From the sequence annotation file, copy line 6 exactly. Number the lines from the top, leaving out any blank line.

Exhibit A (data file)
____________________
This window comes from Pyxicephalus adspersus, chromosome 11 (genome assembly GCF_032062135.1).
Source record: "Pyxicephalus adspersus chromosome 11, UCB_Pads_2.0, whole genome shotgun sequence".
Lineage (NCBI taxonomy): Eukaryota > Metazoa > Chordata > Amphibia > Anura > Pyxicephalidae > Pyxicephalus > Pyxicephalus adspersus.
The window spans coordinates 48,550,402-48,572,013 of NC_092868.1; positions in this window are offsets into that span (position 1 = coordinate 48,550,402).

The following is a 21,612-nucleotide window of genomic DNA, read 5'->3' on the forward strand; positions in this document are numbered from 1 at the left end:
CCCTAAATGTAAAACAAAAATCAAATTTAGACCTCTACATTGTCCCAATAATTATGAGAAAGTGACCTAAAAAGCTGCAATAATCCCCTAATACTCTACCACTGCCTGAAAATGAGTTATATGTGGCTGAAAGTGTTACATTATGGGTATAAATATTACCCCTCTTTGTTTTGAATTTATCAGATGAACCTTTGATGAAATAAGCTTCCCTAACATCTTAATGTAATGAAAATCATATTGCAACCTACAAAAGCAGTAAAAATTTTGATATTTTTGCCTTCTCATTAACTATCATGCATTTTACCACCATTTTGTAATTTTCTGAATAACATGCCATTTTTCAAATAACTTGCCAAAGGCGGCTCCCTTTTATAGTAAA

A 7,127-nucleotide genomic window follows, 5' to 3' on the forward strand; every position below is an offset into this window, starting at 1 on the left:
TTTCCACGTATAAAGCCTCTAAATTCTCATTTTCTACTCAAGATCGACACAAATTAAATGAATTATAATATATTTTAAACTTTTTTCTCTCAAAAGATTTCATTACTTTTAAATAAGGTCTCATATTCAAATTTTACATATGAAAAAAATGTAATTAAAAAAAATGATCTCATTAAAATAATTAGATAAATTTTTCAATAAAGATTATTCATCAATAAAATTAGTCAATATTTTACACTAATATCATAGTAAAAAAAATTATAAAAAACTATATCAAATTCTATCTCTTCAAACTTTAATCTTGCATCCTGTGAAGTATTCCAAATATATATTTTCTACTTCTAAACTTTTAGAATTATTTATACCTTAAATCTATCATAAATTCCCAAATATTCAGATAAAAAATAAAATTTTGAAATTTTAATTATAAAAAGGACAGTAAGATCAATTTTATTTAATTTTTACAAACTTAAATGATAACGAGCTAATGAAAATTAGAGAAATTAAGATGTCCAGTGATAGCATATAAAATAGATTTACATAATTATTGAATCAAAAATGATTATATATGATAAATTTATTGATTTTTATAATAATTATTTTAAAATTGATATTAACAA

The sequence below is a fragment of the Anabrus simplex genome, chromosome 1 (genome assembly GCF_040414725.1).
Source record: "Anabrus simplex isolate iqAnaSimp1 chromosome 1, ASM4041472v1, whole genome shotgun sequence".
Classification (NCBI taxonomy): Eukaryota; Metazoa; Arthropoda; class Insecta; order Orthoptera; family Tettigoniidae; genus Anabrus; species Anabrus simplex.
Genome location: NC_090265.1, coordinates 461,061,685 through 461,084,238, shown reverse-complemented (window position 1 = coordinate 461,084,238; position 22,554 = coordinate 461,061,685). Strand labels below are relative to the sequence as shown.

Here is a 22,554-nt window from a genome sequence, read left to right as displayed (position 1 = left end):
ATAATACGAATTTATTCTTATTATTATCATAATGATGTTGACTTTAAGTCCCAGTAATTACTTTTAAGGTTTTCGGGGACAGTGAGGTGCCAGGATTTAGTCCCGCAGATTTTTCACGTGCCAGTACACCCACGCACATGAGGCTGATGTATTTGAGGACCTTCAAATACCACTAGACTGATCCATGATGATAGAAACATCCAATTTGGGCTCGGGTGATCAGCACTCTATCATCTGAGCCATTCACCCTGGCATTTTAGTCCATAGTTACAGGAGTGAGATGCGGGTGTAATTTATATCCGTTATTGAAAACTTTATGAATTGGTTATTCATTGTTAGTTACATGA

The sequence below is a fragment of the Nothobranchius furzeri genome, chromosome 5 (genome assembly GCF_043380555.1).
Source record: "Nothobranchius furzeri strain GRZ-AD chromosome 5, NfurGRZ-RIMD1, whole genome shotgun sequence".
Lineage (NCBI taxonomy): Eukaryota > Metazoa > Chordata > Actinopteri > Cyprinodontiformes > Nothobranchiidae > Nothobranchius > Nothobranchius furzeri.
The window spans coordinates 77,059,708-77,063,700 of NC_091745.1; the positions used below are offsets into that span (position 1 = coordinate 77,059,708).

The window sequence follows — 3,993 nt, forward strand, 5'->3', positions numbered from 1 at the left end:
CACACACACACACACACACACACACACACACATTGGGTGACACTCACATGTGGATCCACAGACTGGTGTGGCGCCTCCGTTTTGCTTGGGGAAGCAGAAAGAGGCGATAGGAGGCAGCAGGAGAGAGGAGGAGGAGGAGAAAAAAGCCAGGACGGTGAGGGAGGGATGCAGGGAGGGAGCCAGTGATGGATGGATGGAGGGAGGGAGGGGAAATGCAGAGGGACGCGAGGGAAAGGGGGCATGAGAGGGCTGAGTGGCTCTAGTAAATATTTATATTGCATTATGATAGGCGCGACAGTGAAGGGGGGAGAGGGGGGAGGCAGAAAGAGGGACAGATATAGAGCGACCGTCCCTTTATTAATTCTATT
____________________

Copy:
CCCTAAATGTAAAACAAAAATCAAATTTAGACCTCTACATTGTCCCAATAATTATGAGAAAGTGACCTAAAAAGCTGCAATAATCCCCTAATACTCTACCACTGCCTGAAAATGAGTTATATGTGGCTGAAAGTGTTACATTATGGGTATAAATATTACCCCTCTTTGTTTTGAATTTATCAGATGAACCTTTGATGAAATAAGCTTCCCTAACATCTTAATGTAATGAAAATCATATTGCAACCTACAAAAGCAGTAAAAATTTTGATATTTTTGCCTTCTCATTAACTATCATGCATTTTACCACCATTTTGTAATTTTCTGAATAACATGCCATTTTTCAAATAACTTGCCAAAGGCGGCTCCCTTTTATAGTAAA